Panel model consists of a simple step-wise linear model of a solar panel.See the above figure.

1. Constant Current : up to 18 volts

2. Constant Power : between 18 and 19 volts

3. Power decline linearly to zero : between 19 and 21 volts

4. Zero Current and Power : above 21 volts

In the spread sheet attached below there are 5 MPPT models.Here is some brief description on each.

1. MPPT model 1 implements the logic flow chart as shown in above figure

2. MPPT model 2 implements the same logic flow chart with a declining panel power.

3. MPPT model 3 implements the algorithm used in the Arduino software. It is easy to adjust it for fixed or variable panel power and for various starting conditions.

4. MPPT model 4 is the same as Model 3 except that it used “<=” rather than “<” for the power test.

5. MPPT model 5 is the functionally the same as Model 4. It uses three branches on the power comparison to the previous iteration, which has the same result as the comparison in Model 4. The main difference is it uses the equivalent of the integer arithmetic used in the Arduino for calculation of PWM duty cycles.

**Models 1 to 3 **all exhibit similar characteristics, as follows:

They all converge satisfactorily when given a high PWM starting point (above the MPP) or a lower one with a derived voltage less than the maximum cut-off voltage of the panel (in the model, 21 V).

None of them work at all when given a low PWM starting point with a derived voltage above the maximum cut-off voltage.

The MPPT model 4 corrects this last problem by constantly increasing the PWM (ie decreasing the derived voltage) in the case of equal (ie zero) power. It will always find the MPP of the panel model no matter what starting point is used. It may take more steps than provided in the examples, but it always converges.

**MPPT model 4** also sweeps the total maximum power area.

To clarify this: Models 1 to 3 when converged all oscillate at the top or bottom edge of the MPP area, depending on whether they approached it from above or below.

It seems desirable for the tracking to sweep the whole MPP area, irrespective of which direction the approach came. This would better deal with cases where the power curve had local flat spots for some reason. Model 4 does this.

**MPPT Model 5** provides a tool for exploring the effect of integer arithmetic on the PWM calculations and the resultant voltages and currents.

**Integer arithmetic in PWM calculations : **

At the hardware level, the current software uses Timer1 to produce the PWM signal at a 20 microsecond period.20 microseconds is 320 clock cycles of the Arduino clock (which is 16 MHz, ie with a period of 62.5 ns).Because the Timer1 library uses the “Phase and Frequency correct” PWM mode of Timer1, which counts both up and down, the setting of the TOP level (which defines the 20 microsecond period) is 160. The PWM duty can be changed in units of 2 clock cycles, or 125 ns.The integer calculation of PWM runs like this (using the current software):The MPPT code uses a 16 bit integer variable “pwm” to manage the duty cycle. It runs from 0 to 100 to represent 0 to 100% duty cycle, and can be stepped up or down by 1 unit (ie 1%) in each pass through the MPPT algorithm. The Timer1 library accepts PWM duty parameter in the form of a 16 bit integer variable which runs between 0 and 1023 to represent duty cycle as a fraction of 1024.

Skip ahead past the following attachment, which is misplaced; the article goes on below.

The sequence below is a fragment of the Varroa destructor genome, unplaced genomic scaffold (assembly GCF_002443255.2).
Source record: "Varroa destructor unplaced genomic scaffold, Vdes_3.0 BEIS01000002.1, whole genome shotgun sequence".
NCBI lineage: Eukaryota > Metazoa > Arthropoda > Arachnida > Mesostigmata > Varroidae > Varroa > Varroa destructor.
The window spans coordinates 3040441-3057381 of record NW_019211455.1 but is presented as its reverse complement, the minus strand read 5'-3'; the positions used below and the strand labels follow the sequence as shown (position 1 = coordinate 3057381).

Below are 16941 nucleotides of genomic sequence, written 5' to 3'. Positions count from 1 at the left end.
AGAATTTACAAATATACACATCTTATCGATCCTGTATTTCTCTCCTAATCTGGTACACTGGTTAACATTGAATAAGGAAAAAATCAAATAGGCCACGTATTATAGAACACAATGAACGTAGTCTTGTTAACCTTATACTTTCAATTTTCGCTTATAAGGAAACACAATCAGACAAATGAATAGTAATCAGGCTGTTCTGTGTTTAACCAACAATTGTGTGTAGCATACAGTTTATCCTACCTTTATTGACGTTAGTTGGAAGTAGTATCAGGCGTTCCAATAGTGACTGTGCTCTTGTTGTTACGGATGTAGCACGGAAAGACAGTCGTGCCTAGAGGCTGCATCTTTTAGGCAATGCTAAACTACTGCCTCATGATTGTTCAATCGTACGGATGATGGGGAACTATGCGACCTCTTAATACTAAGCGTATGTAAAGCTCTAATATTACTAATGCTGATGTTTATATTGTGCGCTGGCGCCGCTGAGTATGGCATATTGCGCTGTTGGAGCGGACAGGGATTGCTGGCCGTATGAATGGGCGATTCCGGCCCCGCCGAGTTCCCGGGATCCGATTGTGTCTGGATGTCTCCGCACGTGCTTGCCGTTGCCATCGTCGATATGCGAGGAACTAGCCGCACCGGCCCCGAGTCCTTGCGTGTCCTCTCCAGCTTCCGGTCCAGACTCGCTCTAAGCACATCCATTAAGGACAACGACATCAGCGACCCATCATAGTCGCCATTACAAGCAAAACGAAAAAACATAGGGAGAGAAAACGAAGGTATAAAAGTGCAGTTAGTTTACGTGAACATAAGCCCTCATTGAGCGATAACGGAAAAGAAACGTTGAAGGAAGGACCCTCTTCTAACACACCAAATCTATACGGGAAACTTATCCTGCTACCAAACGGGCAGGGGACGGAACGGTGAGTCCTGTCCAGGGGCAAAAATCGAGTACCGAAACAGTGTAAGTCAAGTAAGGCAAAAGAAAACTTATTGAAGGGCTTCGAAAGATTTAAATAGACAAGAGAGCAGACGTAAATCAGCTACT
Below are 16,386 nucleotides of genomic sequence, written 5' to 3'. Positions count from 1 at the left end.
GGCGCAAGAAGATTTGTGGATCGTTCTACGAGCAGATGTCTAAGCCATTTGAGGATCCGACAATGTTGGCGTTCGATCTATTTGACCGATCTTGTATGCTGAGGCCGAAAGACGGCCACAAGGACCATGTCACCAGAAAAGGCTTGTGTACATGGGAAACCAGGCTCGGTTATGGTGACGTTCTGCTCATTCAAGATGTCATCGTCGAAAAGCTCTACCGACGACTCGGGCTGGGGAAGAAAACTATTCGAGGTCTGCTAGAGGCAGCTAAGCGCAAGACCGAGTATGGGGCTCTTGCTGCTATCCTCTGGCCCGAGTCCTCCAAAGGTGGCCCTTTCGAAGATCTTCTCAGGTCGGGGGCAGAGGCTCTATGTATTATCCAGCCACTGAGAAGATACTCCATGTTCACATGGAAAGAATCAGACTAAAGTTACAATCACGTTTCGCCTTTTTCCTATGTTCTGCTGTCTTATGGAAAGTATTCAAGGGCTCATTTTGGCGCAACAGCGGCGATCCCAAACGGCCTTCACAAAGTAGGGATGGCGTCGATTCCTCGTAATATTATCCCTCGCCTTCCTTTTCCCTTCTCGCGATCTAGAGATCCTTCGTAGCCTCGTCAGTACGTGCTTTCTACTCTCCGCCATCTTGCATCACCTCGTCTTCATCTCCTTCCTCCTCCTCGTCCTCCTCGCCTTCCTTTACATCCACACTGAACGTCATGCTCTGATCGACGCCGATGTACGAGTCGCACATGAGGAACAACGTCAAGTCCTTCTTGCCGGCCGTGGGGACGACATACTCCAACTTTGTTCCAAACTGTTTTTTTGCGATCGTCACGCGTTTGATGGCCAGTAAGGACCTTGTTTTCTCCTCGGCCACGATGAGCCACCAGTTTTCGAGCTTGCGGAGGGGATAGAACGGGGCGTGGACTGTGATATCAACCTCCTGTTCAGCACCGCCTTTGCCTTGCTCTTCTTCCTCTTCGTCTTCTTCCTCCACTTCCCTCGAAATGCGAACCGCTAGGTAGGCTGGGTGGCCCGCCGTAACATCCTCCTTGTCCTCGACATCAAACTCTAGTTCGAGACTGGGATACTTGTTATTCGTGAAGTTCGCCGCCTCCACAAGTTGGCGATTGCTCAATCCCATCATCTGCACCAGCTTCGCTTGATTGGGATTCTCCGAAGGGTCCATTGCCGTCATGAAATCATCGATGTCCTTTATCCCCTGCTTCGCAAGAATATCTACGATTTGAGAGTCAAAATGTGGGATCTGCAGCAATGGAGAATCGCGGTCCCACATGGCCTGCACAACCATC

I will use an example to illustrate how the calculations run.

As an example we start with a desired PWM duty cycle of 70%, that is the integer “pwm” has a value of 70. To convert this to an integer between 0 and 1023 to pass to the Timer1 library, the software multiplies pwm (70) by 1023 (giving 71610.The MPPT code then divides this number by 100 giving 716, which it passes to the Timer1 library. Note that 716 / 1024 = 0.6992188..., which is a small amount less than the 70% we started out with.

Note that even if we had multiplied the original 70 by 1024, it would still have produced 716 as the interface parameter value.When the Timer1 library receives the pwm duty cycle parameter, it multiplies it by the counter setting of the TOP register, corresponding in our case to 160 which is the value for a 20 microsecond period. This gives 716*160 = 114,560.Timer1 then divides that product by 1024, in our case giving 111. This is the value that is put into the register that triggers the transitions from 0 to 1 and then 1 back to 0 for the PWM signal. It will give 111/160 = 69.375% or 13.875 microseconds of 1, and the remainder of 0 in the PWM signal.

Thus, from a specified value of 70 (70%) we end up with an actual PWM duty cycle of 69.375%.This is a systematic change. As we step the pwm integer up or down, the difference changes.Thus 70% becomes 69.375%, 71% becomes 70%, 72% becomes 71.25%, and so on. The step size on the input side is always 1%, but the step size on the output side is sometimes 0.625% (which is 1/160), and sometimes 1.25% (which is 2/160).

It can happen that the ideal pwm duty cycle falls in a spot (like 70.625%) that cannot be accessed because of the nature of the integer arithmetic.

Download the Spreadsheet analysis from here

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